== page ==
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Marx's "Economic and Philosophical Manuscripts"

Although it is useful to examine the historical context of a philosopher’s writing, this is especially important for Karl Marx. Coming of age in the mid-19th century, at the height of the industrial revolution, he experienced first hand the squalid living and dehumanized working conditions of urban laborers. The injustices he found in capitalism led him to study the major French socialists--Fourier, Saint-Simon, and Proudhon; of equal if not greater importance was Hegel, whose concepts of alienation and dialectic Marx adapted: instead of Hegel’s idealistic, spiritual interpretation of history, Marx substituted a materialistic one, one that explained how societies progressed from slavery, feudalism, and capitalism to end, through a revolution of the proletariat, in communism. As for Hegel’s concept of alienation, Marx argued that when a worker is denied ownership of what he creates, and is forced–like an animal–into mindless, repetitious tasks, he loses not only money that belongs to him but also the pride of making something that reflects who he is. A final casualty of the factory is interpersonal relationships: formerly bound in solidarity with other craftsmen, he now views co-workers as slaves like himself, unworthy of respect or friendship. For Marx, alienation and exploitation are not overcome by interminable analysis but by action. This is expressed in one of his most memorable quotations: “'The philosophers have only interpreted the world in various ways; the point is, to change it.”

Marx wrote The Economic and Philosophical Manuscripts in 1844, although it was not published until 1932. Among his most philosophical works (as opposed to the later economic writings), it is significant for establishing Marxism’s essential humanism. If you do not have a copy, I recommend Erich Fromm's Marx’s Concept of Man. Continuum, 2004, available from amazon.com for $15.00 new, from $3.65 used; it includes The Manuscripts (107 pages) as well as other selected works, plus Fromm's excellent introduction. A free public domain copy is available here. Additional anthologies that include The Manuscripts are Karl Marx: Early Writings. Penguin Classics, 1992 ($11.32 new, from $2.65 used) and Writings of the Young Marx on Philosophy and Society, ed. and translated by Lloyd D. Easton and Kurt H. Guddat. Hackett Publishing Company, 1997 ($14.95 new, from $1.24 used).

The following resources provide commentary, lecture notes, and bibliographies.

Wikipedia: "Karl Marx", "Economic and Philosophic Manuscripts of 1844", "Influences on Karl Marx", "Marxist Philosophy", "Historical Materialism", "Dialectical Materialism", "Marx's Theory of Human Nature", "Marx's Theory of Alienation", "Class Struggle"

Stanford Encyclopedia of Philosophy: "Karl Marx"

"Encyclopedia of Marxism" (an extensive glossary of Marxist terms, produced by marxists.org)

Johan Van Der Hoeven, "Marx's Economic and Philosophic Manuscripts" in Karl Marx: The Roots of His Thought. Wedge Publishing Foundation/Toronto, 1976, pp. 66-86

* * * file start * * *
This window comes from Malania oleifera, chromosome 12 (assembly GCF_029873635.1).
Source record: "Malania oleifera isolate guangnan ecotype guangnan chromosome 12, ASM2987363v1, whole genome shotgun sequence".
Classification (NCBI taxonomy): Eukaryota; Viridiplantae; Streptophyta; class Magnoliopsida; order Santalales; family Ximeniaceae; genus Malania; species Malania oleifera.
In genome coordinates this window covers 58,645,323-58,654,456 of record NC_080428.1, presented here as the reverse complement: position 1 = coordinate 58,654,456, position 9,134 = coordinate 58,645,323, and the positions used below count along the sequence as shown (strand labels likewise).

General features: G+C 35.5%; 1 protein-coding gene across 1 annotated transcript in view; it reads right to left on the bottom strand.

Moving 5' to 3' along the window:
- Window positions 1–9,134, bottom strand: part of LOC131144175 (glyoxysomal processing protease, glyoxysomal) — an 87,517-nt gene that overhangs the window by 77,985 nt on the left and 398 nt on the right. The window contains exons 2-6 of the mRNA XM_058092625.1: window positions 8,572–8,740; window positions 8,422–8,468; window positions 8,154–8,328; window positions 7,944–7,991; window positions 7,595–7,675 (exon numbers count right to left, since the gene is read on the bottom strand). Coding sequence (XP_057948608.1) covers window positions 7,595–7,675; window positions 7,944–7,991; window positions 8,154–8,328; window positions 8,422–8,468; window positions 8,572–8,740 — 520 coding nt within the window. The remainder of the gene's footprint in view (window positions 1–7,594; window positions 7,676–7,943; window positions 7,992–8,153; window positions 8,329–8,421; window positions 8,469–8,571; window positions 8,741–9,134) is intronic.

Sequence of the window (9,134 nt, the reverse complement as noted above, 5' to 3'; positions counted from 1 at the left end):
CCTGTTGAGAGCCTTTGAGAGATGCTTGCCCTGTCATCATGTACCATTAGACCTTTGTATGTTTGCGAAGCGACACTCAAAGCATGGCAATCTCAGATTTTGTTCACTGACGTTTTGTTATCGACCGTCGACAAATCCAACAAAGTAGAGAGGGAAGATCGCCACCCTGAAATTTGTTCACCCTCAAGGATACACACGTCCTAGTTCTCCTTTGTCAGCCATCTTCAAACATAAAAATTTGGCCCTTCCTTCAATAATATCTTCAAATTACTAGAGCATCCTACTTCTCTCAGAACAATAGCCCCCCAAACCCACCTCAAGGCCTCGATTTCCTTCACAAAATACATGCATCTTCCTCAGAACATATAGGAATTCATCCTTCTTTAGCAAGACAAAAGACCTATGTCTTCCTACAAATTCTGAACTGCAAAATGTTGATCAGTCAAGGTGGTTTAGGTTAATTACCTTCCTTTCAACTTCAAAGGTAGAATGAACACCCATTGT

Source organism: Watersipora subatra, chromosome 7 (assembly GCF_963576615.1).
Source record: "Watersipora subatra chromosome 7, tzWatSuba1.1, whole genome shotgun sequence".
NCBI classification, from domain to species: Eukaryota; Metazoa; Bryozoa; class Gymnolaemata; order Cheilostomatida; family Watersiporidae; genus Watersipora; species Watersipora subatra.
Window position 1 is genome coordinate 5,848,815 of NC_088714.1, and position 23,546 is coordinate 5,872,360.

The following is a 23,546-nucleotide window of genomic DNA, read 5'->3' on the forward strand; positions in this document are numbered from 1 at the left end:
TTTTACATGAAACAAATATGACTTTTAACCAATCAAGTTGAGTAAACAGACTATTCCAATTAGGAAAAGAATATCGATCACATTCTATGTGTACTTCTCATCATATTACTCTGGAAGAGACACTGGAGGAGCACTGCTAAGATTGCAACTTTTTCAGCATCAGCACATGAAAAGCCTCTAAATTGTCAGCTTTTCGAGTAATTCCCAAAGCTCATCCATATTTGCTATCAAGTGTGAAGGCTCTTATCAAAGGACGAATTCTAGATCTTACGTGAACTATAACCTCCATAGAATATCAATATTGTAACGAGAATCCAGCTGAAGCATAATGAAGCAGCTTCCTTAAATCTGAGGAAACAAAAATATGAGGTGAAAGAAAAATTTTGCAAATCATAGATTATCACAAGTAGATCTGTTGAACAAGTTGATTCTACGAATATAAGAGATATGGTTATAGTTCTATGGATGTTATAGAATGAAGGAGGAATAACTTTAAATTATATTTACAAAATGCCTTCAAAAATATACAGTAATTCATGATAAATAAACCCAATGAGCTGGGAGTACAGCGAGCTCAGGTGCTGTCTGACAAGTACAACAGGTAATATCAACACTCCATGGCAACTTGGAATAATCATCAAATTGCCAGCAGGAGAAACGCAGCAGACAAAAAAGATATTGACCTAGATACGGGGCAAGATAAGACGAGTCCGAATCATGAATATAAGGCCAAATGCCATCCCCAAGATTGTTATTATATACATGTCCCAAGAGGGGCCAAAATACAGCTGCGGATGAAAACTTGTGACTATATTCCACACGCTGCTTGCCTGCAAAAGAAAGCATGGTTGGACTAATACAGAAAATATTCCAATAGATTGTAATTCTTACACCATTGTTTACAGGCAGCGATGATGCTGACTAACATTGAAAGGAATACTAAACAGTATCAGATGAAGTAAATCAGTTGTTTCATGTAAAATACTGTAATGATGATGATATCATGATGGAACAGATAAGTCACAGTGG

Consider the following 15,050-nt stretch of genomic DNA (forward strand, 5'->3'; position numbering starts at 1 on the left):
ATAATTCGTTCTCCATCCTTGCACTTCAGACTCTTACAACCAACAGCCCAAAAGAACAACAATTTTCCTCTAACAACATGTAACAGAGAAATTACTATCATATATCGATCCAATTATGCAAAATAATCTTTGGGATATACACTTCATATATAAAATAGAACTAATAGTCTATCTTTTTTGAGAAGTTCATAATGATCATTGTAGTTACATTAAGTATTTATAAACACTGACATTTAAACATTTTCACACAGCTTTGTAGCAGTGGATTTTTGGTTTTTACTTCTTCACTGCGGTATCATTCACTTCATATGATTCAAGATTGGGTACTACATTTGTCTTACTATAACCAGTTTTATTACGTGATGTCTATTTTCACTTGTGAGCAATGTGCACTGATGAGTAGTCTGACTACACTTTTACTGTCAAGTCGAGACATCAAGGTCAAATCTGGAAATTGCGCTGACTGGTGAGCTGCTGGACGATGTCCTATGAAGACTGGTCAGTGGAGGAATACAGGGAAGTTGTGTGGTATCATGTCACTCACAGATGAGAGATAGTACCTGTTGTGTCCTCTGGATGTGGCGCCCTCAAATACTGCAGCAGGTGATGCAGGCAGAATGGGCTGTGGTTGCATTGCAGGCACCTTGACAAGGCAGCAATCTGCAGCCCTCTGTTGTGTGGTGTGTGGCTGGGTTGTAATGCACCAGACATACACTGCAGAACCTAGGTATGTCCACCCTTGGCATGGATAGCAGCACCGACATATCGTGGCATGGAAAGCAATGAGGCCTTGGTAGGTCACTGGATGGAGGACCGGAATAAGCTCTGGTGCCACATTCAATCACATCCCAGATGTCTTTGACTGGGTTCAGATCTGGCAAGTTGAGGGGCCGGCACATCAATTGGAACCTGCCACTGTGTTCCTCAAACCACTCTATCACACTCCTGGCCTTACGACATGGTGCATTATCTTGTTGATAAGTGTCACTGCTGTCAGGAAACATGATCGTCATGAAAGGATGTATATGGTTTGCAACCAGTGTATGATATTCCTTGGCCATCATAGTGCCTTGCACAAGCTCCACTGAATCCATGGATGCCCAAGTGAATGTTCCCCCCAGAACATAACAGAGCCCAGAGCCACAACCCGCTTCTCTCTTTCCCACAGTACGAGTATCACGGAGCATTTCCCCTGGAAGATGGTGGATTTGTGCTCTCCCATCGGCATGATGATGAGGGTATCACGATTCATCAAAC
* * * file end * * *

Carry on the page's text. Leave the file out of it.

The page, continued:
Kaleb Shimp, “The Validity of Karl Marx’s Theory of Historical Materialism” Major Themes in Economics (Spring 2009)

Sean Sayers, “Creative Activity and Alienation in Hegel and Marx” Historical Materialism 11 no. 1 (2003): 107–128

Paul Blackledge, “Marxism and Ethics” International Socialism: A Quarterly Journal of Socialist Theory 120 (October[masked])

Patrick Coby, “The Utopian Vision of Karl Marx” Modern Age (Winter 1986): 22-32

Chris Buck, “The Nature of Marx’s Critique of Political Economy” (author is a Ph.D. candidate in Political Science at the University of Chicago)

Ada Albuquerque da Silva, “Redemptive Narratives in Marx and Nietzsche” intersections 10 no. 2 (2009):[masked]

Michael Hardt, “The Common in Communism” Seminaire (May 16, 2009) (argues that the forms of property have changed since the 19th century, requiring an adjustment in Marxist analysis)

G. William Domhoff, “A Critique of Marxism” (Professor of Sociology, University of California at Santa Cruz)

Ernest Van den Haag, “Marxism as Pseudo-Science” Reason Papers: A Journal of Interdisciplinary and Normative Studies no. 12 (Spring 1987)

Lecture Notes:

“Karl Marx and Marxism” by Professor Larry L. Ping, Professor of European History, Southern Utah University

“Marx on Alienated Labor” by Professor Richard J. Arneson, Dept of Philosophy, University of California at San Diego

“Marx’s Naturalism and Theory of History” by Professor T. Manicas, Dept. of Philosophy, Queens College (CUNY)

“Historical Materialism: Karl Marx” by Professor Timothy R. Quigley, Dept of Philosophy at The New School

“The Sociology of Karl Marx” by Professor Frank Elwell, Dept. of Social and Behavioral Sciences, Rogers State University

Youtube:

"Cultural Theory: The Labor Theory of Value" (course lecture from Professor Ron Strickland, Dept. of English, Illinois State University

"Marxism Today 8: Alienation" (this gets good after two minutes into the video)

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  • Alex R.

    Best one yet!

    June 18, 2012

  • Tom

    Scott as per normal did a superb job. The group was excellent. All had read the material, were very bright and made excellent points. I also wanted to note that it was not unfair to allude to Marx's personal life. Falling in love and having money problems keeps a thinker in touch with the personal and human. I think these experiences gave Marx's thought an important dimension, "in touch" with the human condition. Of course, these personal facts should not be used to discredit his thought.

    June 17, 2012

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